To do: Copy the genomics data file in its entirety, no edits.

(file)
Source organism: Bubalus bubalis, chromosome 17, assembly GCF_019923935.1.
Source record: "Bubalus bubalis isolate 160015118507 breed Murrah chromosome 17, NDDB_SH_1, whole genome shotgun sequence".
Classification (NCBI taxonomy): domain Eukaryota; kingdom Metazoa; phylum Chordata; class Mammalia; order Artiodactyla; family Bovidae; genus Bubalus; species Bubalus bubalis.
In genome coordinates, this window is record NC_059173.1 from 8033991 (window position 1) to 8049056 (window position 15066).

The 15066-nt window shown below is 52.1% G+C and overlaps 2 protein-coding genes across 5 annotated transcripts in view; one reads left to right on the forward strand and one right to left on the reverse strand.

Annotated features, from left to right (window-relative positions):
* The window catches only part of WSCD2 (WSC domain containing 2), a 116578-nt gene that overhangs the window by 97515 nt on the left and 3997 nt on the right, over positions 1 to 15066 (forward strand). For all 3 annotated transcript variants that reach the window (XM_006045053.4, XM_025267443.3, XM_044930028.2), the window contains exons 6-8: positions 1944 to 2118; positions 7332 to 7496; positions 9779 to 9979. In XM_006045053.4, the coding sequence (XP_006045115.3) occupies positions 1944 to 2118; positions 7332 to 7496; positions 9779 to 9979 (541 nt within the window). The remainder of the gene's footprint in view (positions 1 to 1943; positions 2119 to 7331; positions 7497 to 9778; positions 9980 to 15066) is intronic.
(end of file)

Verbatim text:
Source organism: Bubalus bubalis, chromosome 17, assembly GCF_019923935.1.
Source record: "Bubalus bubalis isolate 160015118507 breed Murrah chromosome 17, NDDB_SH_1, whole genome shotgun sequence".
Classification (NCBI taxonomy): domain Eukaryota; kingdom Metazoa; phylum Chordata; class Mammalia; order Artiodactyla; family Bovidae; genus Bubalus; species Bubalus bubalis.
In genome coordinates, this window is record NC_059173.1 from 8033991 (window position 1) to 8049056 (window position 15066).

The 15066-nt window shown below is 52.1% G+C and overlaps 2 protein-coding genes across 5 annotated transcripts in view; one reads left to right on the forward strand and one right to left on the reverse strand.

Annotated features, from left to right (window-relative positions):
* The window catches only part of WSCD2 (WSC domain containing 2), a 116578-nt gene that overhangs the window by 97515 nt on the left and 3997 nt on the right, over positions 1 to 15066 (forward strand). For all 3 annotated transcript variants that reach the window (XM_006045053.4, XM_025267443.3, XM_044930028.2), the window contains exons 6-8: positions 1944 to 2118; positions 7332 to 7496; positions 9779 to 9979. In XM_006045053.4, the coding sequence (XP_006045115.3) occupies positions 1944 to 2118; positions 7332 to 7496; positions 9779 to 9979 (541 nt within the window). The remainder of the gene's footprint in view (positions 1 to 1943; positions 2119 to 7331; positions 7497 to 9778; positions 9980 to 15066) is intronic.